DG: A lot of pre-colonial non-white history is hidden behind subsequent stories about race that helped to establish the Victorian British Empire. You’ve chosen to write a story set on the cusp of the transatlantic slave trade, when racism existed but black people were treated with more equality. Interracial marriages weren’t uncommon in the great cities of Europe, in Elizabethan and Jacobean times. Later, of course, people of colour were demonised to justify colonisation and slavery.
Since the 20thC, one of the legacies of the slave trade’s abuse and demonisaton of black women has been a cultural insistence on the archetype of the ‘dignified’, ‘powerful’ black woman – women like Aretha Franklin and Mavis Staples. Susan is married to an older Catholic man when she comes of age. How did you approach expressing the sexuality of an African woman in Susan’s position?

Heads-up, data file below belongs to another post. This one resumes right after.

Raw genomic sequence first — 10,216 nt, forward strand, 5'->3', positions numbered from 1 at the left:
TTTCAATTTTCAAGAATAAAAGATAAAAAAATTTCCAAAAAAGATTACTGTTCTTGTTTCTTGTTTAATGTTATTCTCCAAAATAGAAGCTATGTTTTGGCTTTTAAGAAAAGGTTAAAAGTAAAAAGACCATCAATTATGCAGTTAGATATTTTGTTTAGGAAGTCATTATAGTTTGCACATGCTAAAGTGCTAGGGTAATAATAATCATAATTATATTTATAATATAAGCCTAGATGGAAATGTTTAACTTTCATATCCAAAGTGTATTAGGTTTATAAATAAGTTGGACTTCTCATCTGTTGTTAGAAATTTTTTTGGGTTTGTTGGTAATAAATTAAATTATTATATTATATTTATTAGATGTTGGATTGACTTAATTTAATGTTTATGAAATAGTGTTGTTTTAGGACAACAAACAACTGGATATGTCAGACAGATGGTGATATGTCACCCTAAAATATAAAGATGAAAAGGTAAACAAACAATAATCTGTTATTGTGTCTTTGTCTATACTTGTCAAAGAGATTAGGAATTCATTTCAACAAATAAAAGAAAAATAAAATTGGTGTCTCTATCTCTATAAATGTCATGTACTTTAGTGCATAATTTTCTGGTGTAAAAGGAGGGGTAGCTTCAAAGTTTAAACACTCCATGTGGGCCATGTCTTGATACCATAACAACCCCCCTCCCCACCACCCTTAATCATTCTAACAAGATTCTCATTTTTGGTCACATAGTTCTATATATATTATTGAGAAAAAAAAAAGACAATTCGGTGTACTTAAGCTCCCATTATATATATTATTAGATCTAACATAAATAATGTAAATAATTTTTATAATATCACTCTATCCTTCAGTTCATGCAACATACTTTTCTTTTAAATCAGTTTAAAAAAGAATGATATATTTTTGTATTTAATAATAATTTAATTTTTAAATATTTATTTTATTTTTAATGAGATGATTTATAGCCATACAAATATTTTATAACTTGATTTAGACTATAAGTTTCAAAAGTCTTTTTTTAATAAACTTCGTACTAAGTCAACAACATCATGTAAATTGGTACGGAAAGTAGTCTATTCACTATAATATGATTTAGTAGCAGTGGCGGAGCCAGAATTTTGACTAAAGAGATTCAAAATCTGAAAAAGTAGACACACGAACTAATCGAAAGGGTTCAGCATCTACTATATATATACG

Throughout the book I wanted to challenge stereotypes, both of black women and of how women during this period are perceived generally. We tend to assume that in the 16th century women’s sexuality was suppressed and proscribed. This is true to an extent, but within the bounds of marriage a wife had a right to sexual pleasure – the Elizabethans believed that conception was most likely if both partners orgasmed.
So, while Susan has very little agency in choosing a husband, I did not want her story to be one of misery with a cruel older man or for her to be denied pleasure. The story is told from Susan’s point of view, so on her wedding night she is the one observing her husband while he sleeps, summing up his naked body and deciding that it’s not so bad. It’s her gaze on him, not the man describing the beauty of his virgin bride.